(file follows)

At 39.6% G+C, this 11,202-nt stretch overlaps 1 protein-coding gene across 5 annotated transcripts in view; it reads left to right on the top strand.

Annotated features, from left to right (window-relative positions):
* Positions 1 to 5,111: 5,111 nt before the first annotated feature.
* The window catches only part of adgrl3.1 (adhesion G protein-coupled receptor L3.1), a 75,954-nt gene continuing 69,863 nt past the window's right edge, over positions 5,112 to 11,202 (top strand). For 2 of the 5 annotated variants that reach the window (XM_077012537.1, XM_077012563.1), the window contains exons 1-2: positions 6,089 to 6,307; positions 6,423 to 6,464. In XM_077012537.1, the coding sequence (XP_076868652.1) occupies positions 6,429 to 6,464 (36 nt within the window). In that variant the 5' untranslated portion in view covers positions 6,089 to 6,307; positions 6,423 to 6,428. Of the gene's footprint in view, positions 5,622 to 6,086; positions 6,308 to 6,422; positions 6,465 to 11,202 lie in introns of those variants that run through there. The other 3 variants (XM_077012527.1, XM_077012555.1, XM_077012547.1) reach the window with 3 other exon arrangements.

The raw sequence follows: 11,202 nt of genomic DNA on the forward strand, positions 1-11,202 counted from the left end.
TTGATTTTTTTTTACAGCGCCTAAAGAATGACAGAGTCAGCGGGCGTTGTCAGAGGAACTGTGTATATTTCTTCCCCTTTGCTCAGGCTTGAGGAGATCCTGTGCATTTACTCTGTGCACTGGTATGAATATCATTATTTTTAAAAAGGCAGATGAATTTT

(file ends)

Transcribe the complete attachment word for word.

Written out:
At 39.6% G+C, this 11,202-nt stretch overlaps 1 protein-coding gene across 5 annotated transcripts in view; it reads left to right on the top strand.

Annotated features, from left to right (window-relative positions):
* Positions 1 to 5,111: 5,111 nt before the first annotated feature.
* The window catches only part of adgrl3.1 (adhesion G protein-coupled receptor L3.1), a 75,954-nt gene continuing 69,863 nt past the window's right edge, over positions 5,112 to 11,202 (top strand). For 2 of the 5 annotated variants that reach the window (XM_077012537.1, XM_077012563.1), the window contains exons 1-2: positions 6,089 to 6,307; positions 6,423 to 6,464. In XM_077012537.1, the coding sequence (XP_076868652.1) occupies positions 6,429 to 6,464 (36 nt within the window). In that variant the 5' untranslated portion in view covers positions 6,089 to 6,307; positions 6,423 to 6,428. Of the gene's footprint in view, positions 5,622 to 6,086; positions 6,308 to 6,422; positions 6,465 to 11,202 lie in introns of those variants that run through there. The other 3 variants (XM_077012527.1, XM_077012555.1, XM_077012547.1) reach the window with 3 other exon arrangements.

The raw sequence follows: 11,202 nt of genomic DNA on the forward strand, positions 1-11,202 counted from the left end.
TTGATTTTTTTTTACAGCGCCTAAAGAATGACAGAGTCAGCGGGCGTTGTCAGAGGAACTGTGTATATTTCTTCCCCTTTGCTCAGGCTTGAGGAGATCCTGTGCATTTACTCTGTGCACTGGTATGAATATCATTATTTTTAAAAAGGCAGATGAATTTT